Planet Earth Weekly

Climate Change and Renewable Energy: Saving Our Planet for Future Generations


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Living Green: Using Our Resources 

building green

Cities, states and individuals must do their part in preventing climate change.

Remember: Recycle, Reduce, Reuse!

By Linn Smith

October 12, 2017—-People in developed countries are losing the ability to be resourceful! We “run to the store” impulsively on a daily basis. How did folks survive without today’s conveniences? Today nearby stores provide us with our every need, and we too often toss excess and unused products in the garbage, leaving our landfills and oceans overloaded with toxic materials that may never decompose!

Growing up on a farm, we grew most of our own food. Our basement was lined with many shelves containing hundreds of jars filled with colorful, canned foods from our garden. Cows, pigs and chickens provided us with fresh meat, and our dairy cows provided the milk we drank, and it wasn’t pasteurized! My mother strained the milk through a cheesecloth to get the big chunks (of whatever) out…..and my brothers, sisters and I all grew up healthy! Farm life was what we call green living today….but back then it was just life!

Families use to be resourceful. To obtain something they needed, they reused, fixed, mended or created something new from what they already had.  My grandmother created children’s mittens from old sweaters, it saved money and no new items were purchased.

Earth Day: Let's Clean and Green!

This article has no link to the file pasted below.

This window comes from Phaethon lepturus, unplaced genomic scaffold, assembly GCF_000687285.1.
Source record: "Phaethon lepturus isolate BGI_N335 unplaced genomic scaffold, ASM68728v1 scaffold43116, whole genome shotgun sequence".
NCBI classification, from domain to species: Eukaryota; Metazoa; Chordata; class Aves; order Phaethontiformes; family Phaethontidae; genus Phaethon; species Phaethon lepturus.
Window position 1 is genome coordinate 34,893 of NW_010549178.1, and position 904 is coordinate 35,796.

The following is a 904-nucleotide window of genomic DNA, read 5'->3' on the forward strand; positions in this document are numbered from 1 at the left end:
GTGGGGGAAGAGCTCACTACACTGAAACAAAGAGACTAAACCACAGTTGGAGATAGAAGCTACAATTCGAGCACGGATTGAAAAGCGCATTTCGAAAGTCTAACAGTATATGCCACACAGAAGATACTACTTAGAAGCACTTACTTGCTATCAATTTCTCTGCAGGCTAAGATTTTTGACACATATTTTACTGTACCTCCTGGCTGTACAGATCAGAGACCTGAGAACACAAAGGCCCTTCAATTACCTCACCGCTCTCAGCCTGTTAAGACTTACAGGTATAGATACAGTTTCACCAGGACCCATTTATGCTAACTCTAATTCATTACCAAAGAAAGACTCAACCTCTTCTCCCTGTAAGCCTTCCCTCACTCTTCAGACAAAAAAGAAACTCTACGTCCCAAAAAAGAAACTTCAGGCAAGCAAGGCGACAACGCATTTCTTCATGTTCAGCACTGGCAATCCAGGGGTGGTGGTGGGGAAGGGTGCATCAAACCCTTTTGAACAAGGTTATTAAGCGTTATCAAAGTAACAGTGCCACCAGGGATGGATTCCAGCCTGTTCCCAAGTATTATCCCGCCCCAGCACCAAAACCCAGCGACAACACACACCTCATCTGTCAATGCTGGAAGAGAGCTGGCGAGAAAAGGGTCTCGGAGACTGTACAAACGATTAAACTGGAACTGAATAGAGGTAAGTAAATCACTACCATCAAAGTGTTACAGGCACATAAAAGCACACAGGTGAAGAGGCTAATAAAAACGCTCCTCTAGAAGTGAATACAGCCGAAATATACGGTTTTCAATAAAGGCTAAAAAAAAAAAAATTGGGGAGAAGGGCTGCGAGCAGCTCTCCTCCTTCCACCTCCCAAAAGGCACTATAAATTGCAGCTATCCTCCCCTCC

Earth Day today and every day!

Eco-friendly Steps to Going Green

What are some eco-friendly steps we can take to conserve today? Here are just a few:

1. Turn some of your yard (or all of it) into a garden and can or freeze the vegetables. Yards were originally for very wealthy families in England, who used sheep to keep the grass trimmed. Lawns weren’t meant to look like  golf courses. They had dandelions and clover. Today our lawns are toxic with chemicals and leave  huge carbon footprints!

2. Buy unpackaged products from local farmers at farmer’s markets.

3. Cook from scratch instead of buying processed food. It tastes better!

4. Make restaurants an occasional option, not a daily trip. (This includes Starbucks!).

5. Buy second-hand from used stores, garage sales, or auctions. Fix, mend or make-do.

6. Don’t buy more than you need. Several years ago we stored most of what we thought was our valuable “stuff” and went RVing. It cost well over $1000 to store. When we returned and assessed our “stuff,” we realized we could live without most of it. We had a garage sale, making several hundred dollars from the sale of our valuables that had cost over a $1000 to store!

7. Recycle and compost.

Earth Day

Clean Energy: Make It a Priority!

Why Not Go Green?

Here are some excuses people make to avoid helping our planet:

1. It’s too expensive…BUT, if you shop around most things are comparable.

2. One person can’t make a difference….YES, you can! Good thing everybody doesn’t feel this way!